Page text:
Truck, cab drivers call off strike as Govt assures to review law

Truck & tanker drivers’ strike, which began on January 1, had begun to take its toll on supply chain of essential commodities in various states, leading panic buying of goods, rise in vegetable prices

Truck drivers strike

New Delhi/Patna: Drivers of truck, bus, cab and auto-rickshaws, who went on a three-day token strike on January 1, protesting the new provisions in the recently passed Bhartiya Nyay Sahita (BNS) Act, called off their stir after the Union home ministry agreed to review them.

After meeting with the delegation of All India Motor Transport Congress (AIMTC) later in the day, Union home secretary Ajay Bhalla assured that the stringent provisions of the new law had not be enforced yet. He said that the government had taken note of the concerns of the drivers with regard to penal provisions stipulated under section 106 (2) of the BNS Act. “The government will decide on implementation of the act after consultation of the AIMTC delegates,” said Bhalla, while urging the drivers to resume to their works.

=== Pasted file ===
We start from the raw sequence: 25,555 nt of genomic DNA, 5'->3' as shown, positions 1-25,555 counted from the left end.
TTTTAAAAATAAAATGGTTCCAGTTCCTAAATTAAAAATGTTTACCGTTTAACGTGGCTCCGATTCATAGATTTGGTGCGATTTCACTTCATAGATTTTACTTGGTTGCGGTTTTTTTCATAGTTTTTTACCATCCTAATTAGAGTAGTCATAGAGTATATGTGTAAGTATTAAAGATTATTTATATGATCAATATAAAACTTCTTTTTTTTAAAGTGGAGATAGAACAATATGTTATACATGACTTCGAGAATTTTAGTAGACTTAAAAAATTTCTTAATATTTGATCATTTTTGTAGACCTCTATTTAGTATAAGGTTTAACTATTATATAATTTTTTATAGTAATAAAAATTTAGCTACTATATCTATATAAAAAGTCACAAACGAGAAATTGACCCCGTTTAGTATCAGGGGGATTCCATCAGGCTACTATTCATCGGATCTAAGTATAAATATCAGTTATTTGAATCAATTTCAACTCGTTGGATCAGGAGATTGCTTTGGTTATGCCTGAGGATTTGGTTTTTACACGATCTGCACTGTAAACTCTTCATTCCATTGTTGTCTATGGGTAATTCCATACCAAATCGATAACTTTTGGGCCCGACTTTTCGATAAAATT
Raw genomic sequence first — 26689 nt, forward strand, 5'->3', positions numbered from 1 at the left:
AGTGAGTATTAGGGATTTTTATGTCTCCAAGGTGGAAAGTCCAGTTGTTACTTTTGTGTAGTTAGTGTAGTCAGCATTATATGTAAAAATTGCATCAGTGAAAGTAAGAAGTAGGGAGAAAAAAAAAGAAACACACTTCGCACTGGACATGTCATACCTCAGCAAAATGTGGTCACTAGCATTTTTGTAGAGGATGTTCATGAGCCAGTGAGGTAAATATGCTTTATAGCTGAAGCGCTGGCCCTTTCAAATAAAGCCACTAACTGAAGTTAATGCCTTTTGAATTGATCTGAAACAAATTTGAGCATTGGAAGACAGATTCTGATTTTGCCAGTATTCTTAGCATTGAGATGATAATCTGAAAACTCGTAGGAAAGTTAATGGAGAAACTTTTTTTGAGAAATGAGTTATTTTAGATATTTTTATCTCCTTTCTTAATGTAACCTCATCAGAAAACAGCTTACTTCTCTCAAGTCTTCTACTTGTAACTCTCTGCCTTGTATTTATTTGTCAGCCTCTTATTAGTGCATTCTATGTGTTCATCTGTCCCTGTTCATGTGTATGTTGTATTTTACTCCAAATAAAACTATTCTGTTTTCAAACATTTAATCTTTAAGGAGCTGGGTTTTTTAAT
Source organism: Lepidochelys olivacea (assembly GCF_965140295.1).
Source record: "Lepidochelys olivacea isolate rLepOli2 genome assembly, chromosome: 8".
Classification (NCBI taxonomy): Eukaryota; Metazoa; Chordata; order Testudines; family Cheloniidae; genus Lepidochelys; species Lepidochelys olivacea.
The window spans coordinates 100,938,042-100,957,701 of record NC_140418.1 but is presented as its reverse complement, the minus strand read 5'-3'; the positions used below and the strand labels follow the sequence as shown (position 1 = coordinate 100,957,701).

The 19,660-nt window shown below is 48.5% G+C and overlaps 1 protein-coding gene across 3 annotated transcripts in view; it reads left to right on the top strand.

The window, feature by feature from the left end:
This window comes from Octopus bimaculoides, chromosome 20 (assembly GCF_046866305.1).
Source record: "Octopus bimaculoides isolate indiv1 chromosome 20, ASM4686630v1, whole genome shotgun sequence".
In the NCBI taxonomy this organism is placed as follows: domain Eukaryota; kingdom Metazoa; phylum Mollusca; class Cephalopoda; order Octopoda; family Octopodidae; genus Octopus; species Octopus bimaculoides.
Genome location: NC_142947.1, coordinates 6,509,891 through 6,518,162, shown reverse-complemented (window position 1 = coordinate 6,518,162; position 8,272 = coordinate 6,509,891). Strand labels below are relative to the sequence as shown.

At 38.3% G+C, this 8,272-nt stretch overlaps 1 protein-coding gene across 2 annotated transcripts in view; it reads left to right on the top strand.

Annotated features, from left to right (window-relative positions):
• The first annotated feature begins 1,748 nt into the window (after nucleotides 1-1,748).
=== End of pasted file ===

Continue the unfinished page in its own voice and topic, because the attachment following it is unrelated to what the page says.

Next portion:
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The strike had begun to take its toll on supply chains, compelling the authorities in various states to review the situation. Drivers in many states had put up blockades at important national highways to lodge their protests. The strike had also led to panic buying of essential commodities and petroleum products in many cities, while prices of vegetables and other essential goods had begun to soar.

People resort to panic buying at a petrol pump due to strike

The new law provisions stipulates increased penalties for hit-and-run cases, causing concerns among truckers. The protests impact fuel supply and raise fears of disruptions in fruit and vegetable supply chains. Despite improved infrastructure, road accidents remain a significant issue, with over 4.6 lakh accidents and 1,68,491 deaths reported in 2022. Balancing improved roads with responsible driving is crucial for addressing this challenge.

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Bihar Motor Transport Federation (BMTF) president Uday Shankar Prasad Singh said that the new law affects one and all, be they professional drivers or individual persons driving their own bikes or cars. “Initially, the strike was for three-days. But the drivers have decided to resume their strike call from February 1 if the Central government did not take concrete steps to withdraw the harsh provisions of the law,” said Singh

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